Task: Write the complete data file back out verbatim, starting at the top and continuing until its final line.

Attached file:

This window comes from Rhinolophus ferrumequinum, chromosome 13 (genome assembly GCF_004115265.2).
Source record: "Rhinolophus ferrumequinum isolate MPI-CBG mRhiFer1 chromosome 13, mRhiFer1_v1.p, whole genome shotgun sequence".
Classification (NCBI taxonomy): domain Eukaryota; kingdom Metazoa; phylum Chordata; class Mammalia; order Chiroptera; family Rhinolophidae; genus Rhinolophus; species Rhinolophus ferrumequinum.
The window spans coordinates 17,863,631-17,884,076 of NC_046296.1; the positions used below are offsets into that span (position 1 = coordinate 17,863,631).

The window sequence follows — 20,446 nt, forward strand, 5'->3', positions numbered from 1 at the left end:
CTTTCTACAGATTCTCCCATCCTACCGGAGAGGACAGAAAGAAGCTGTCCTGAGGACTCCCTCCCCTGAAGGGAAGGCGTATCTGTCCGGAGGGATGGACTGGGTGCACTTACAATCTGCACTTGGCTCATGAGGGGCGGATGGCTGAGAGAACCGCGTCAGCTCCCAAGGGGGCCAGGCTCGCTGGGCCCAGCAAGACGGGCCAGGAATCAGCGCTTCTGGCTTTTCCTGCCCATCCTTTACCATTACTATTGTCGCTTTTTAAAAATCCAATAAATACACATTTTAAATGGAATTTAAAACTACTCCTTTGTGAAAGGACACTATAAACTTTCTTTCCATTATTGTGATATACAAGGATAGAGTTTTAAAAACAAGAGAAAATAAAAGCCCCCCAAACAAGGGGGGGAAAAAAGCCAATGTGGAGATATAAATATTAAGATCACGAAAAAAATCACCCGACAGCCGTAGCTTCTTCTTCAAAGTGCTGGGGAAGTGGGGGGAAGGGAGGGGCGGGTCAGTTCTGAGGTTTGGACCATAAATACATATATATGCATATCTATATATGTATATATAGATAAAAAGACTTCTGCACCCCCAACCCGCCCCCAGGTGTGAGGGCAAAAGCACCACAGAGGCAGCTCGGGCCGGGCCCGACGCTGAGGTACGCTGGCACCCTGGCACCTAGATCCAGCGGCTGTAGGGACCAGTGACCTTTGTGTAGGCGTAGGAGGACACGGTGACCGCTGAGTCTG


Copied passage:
This window comes from Rhinolophus ferrumequinum, chromosome 13 (genome assembly GCF_004115265.2).
Source record: "Rhinolophus ferrumequinum isolate MPI-CBG mRhiFer1 chromosome 13, mRhiFer1_v1.p, whole genome shotgun sequence".
Classification (NCBI taxonomy): domain Eukaryota; kingdom Metazoa; phylum Chordata; class Mammalia; order Chiroptera; family Rhinolophidae; genus Rhinolophus; species Rhinolophus ferrumequinum.
The window spans coordinates 17,863,631-17,884,076 of NC_046296.1; the positions used below are offsets into that span (position 1 = coordinate 17,863,631).

The window sequence follows — 20,446 nt, forward strand, 5'->3', positions numbered from 1 at the left end:
CTTTCTACAGATTCTCCCATCCTACCGGAGAGGACAGAAAGAAGCTGTCCTGAGGACTCCCTCCCCTGAAGGGAAGGCGTATCTGTCCGGAGGGATGGACTGGGTGCACTTACAATCTGCACTTGGCTCATGAGGGGCGGATGGCTGAGAGAACCGCGTCAGCTCCCAAGGGGGCCAGGCTCGCTGGGCCCAGCAAGACGGGCCAGGAATCAGCGCTTCTGGCTTTTCCTGCCCATCCTTTACCATTACTATTGTCGCTTTTTAAAAATCCAATAAATACACATTTTAAATGGAATTTAAAACTACTCCTTTGTGAAAGGACACTATAAACTTTCTTTCCATTATTGTGATATACAAGGATAGAGTTTTAAAAACAAGAGAAAATAAAAGCCCCCCAAACAAGGGGGGGAAAAAAGCCAATGTGGAGATATAAATATTAAGATCACGAAAAAAATCACCCGACAGCCGTAGCTTCTTCTTCAAAGTGCTGGGGAAGTGGGGGGAAGGGAGGGGCGGGTCAGTTCTGAGGTTTGGACCATAAATACATATATATGCATATCTATATATGTATATATAGATAAAAAGACTTCTGCACCCCCAACCCGCCCCCAGGTGTGAGGGCAAAAGCACCACAGAGGCAGCTCGGGCCGGGCCCGACGCTGAGGTACGCTGGCACCCTGGCACCTAGATCCAGCGGCTGTAGGGACCAGTGACCTTTGTGTAGGCGTAGGAGGACACGGTGACCGCTGAGTCTG